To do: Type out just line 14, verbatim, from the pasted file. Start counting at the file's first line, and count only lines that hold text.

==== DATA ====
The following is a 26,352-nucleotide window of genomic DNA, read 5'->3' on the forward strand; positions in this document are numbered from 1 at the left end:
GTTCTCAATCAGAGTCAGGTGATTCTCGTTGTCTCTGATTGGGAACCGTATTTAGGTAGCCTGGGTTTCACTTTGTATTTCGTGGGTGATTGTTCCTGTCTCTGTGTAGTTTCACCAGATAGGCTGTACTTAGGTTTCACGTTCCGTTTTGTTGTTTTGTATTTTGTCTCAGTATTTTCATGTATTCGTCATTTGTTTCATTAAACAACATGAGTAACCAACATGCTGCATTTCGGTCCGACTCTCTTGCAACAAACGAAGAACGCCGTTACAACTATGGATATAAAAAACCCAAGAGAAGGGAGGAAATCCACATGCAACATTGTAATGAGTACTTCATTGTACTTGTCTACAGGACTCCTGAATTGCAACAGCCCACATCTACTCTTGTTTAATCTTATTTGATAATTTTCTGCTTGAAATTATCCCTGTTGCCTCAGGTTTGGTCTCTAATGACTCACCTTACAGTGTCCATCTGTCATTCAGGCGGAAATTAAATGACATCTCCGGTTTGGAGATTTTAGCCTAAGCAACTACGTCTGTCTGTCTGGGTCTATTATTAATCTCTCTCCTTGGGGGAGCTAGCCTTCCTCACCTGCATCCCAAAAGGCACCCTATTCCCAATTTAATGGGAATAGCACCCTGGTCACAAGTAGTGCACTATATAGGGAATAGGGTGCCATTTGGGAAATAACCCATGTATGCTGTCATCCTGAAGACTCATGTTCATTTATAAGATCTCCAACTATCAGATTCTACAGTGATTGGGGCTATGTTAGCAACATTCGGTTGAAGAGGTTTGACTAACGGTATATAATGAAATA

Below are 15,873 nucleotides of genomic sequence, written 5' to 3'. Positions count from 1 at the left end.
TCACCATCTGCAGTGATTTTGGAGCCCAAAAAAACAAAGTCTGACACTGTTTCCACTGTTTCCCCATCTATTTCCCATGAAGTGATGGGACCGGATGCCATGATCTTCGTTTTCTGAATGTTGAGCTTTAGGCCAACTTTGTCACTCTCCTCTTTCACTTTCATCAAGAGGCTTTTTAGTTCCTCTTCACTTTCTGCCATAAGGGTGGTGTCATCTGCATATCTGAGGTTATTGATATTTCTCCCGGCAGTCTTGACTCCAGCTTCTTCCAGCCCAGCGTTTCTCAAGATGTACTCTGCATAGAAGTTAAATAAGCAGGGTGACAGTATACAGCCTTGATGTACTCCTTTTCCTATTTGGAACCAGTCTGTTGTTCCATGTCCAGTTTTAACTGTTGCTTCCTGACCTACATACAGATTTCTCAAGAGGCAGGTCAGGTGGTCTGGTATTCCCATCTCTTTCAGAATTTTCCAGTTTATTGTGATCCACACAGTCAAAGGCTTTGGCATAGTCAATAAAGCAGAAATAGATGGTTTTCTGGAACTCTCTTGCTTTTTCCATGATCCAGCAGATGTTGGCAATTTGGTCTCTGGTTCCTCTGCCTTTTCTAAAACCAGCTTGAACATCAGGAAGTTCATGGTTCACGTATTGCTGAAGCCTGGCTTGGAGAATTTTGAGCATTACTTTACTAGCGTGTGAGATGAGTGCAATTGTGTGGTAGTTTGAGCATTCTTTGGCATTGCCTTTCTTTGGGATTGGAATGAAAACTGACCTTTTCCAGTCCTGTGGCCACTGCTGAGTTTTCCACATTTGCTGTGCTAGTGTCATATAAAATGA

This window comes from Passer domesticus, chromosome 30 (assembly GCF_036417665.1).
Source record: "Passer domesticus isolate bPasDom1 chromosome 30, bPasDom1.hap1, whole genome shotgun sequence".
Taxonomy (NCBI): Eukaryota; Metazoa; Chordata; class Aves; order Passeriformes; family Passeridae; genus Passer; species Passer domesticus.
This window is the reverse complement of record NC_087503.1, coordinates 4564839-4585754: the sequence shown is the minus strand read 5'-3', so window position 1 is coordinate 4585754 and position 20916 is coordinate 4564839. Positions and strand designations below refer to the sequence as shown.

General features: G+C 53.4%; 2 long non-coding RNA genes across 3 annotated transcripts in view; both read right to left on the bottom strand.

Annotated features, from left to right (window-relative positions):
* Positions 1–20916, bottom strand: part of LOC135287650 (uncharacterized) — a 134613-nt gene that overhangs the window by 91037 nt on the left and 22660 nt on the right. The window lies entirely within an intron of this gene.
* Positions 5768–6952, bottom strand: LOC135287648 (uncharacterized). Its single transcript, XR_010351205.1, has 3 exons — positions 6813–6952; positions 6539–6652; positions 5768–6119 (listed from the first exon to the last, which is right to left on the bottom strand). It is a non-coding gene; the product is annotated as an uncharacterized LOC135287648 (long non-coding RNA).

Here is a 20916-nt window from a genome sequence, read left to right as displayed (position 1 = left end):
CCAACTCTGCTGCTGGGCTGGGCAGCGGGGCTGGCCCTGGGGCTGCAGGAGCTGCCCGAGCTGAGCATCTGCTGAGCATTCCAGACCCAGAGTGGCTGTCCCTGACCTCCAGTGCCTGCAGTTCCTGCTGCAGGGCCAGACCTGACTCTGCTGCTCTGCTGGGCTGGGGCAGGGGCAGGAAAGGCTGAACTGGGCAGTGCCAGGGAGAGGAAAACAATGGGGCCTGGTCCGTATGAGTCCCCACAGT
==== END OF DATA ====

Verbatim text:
CCAACTCTGCTGCTGGGCTGGGCAGCGGGGCTGGCCCTGGGGCTGCAGGAGCTGCCCGAGCTGAGCATCTGCTGAGCATTCCAGACCCAGAGTGGCTGTCCCTGACCTCCAGTGCCTGCAGTTCCTGCTGCAGGGCCAGACCTGACTCTGCTGCTCTGCTGGGCTGGGGCAGGGGCAGGAAAGGCTGAACTGGGCAGTGCCAGGGAGAGGAAAACAATGGGGCCTGGTCCGTATGAGTCCCCACAGT